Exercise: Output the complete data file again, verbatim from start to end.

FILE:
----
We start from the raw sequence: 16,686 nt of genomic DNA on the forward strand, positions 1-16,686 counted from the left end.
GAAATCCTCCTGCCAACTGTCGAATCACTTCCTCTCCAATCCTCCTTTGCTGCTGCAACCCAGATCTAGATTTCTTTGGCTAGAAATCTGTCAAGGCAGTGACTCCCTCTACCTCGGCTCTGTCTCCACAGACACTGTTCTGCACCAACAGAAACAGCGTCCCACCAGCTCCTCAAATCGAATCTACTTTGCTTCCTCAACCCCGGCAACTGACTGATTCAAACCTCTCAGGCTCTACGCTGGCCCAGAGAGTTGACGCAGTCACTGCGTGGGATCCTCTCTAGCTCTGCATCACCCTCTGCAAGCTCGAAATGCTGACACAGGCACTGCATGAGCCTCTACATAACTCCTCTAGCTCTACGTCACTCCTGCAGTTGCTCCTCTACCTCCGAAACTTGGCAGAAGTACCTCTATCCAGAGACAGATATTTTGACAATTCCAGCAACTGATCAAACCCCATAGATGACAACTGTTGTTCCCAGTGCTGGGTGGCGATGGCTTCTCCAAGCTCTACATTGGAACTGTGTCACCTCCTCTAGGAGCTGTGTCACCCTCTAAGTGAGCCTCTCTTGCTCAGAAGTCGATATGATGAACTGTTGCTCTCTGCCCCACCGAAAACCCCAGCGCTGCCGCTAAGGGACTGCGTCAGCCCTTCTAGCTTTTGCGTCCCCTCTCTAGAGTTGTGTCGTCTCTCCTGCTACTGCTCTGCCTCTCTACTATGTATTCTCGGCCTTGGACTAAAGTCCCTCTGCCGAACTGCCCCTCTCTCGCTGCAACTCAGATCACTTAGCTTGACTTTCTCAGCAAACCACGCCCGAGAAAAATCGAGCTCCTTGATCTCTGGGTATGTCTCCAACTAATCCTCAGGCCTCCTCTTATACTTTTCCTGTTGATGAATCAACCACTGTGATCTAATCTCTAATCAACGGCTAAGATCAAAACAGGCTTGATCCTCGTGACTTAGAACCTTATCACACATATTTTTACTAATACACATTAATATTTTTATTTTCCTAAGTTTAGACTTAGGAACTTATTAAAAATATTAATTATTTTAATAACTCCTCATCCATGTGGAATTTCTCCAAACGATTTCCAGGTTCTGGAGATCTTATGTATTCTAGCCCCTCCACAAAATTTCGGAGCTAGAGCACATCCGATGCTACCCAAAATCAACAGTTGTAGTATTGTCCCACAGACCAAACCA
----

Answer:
We start from the raw sequence: 16,686 nt of genomic DNA on the forward strand, positions 1-16,686 counted from the left end.
GAAATCCTCCTGCCAACTGTCGAATCACTTCCTCTCCAATCCTCCTTTGCTGCTGCAACCCAGATCTAGATTTCTTTGGCTAGAAATCTGTCAAGGCAGTGACTCCCTCTACCTCGGCTCTGTCTCCACAGACACTGTTCTGCACCAACAGAAACAGCGTCCCACCAGCTCCTCAAATCGAATCTACTTTGCTTCCTCAACCCCGGCAACTGACTGATTCAAACCTCTCAGGCTCTACGCTGGCCCAGAGAGTTGACGCAGTCACTGCGTGGGATCCTCTCTAGCTCTGCATCACCCTCTGCAAGCTCGAAATGCTGACACAGGCACTGCATGAGCCTCTACATAACTCCTCTAGCTCTACGTCACTCCTGCAGTTGCTCCTCTACCTCCGAAACTTGGCAGAAGTACCTCTATCCAGAGACAGATATTTTGACAATTCCAGCAACTGATCAAACCCCATAGATGACAACTGTTGTTCCCAGTGCTGGGTGGCGATGGCTTCTCCAAGCTCTACATTGGAACTGTGTCACCTCCTCTAGGAGCTGTGTCACCCTCTAAGTGAGCCTCTCTTGCTCAGAAGTCGATATGATGAACTGTTGCTCTCTGCCCCACCGAAAACCCCAGCGCTGCCGCTAAGGGACTGCGTCAGCCCTTCTAGCTTTTGCGTCCCCTCTCTAGAGTTGTGTCGTCTCTCCTGCTACTGCTCTGCCTCTCTACTATGTATTCTCGGCCTTGGACTAAAGTCCCTCTGCCGAACTGCCCCTCTCTCGCTGCAACTCAGATCACTTAGCTTGACTTTCTCAGCAAACCACGCCCGAGAAAAATCGAGCTCCTTGATCTCTGGGTATGTCTCCAACTAATCCTCAGGCCTCCTCTTATACTTTTCCTGTTGATGAATCAACCACTGTGATCTAATCTCTAATCAACGGCTAAGATCAAAACAGGCTTGATCCTCGTGACTTAGAACCTTATCACACATATTTTTACTAATACACATTAATATTTTTATTTTCCTAAGTTTAGACTTAGGAACTTATTAAAAATATTAATTATTTTAATAACTCCTCATCCATGTGGAATTTCTCCAAACGATTTCCAGGTTCTGGAGATCTTATGTATTCTAGCCCCTCCACAAAATTTCGGAGCTAGAGCACATCCGATGCTACCCAAAATCAACAGTTGTAGTATTGTCCCACAGACCAAACCA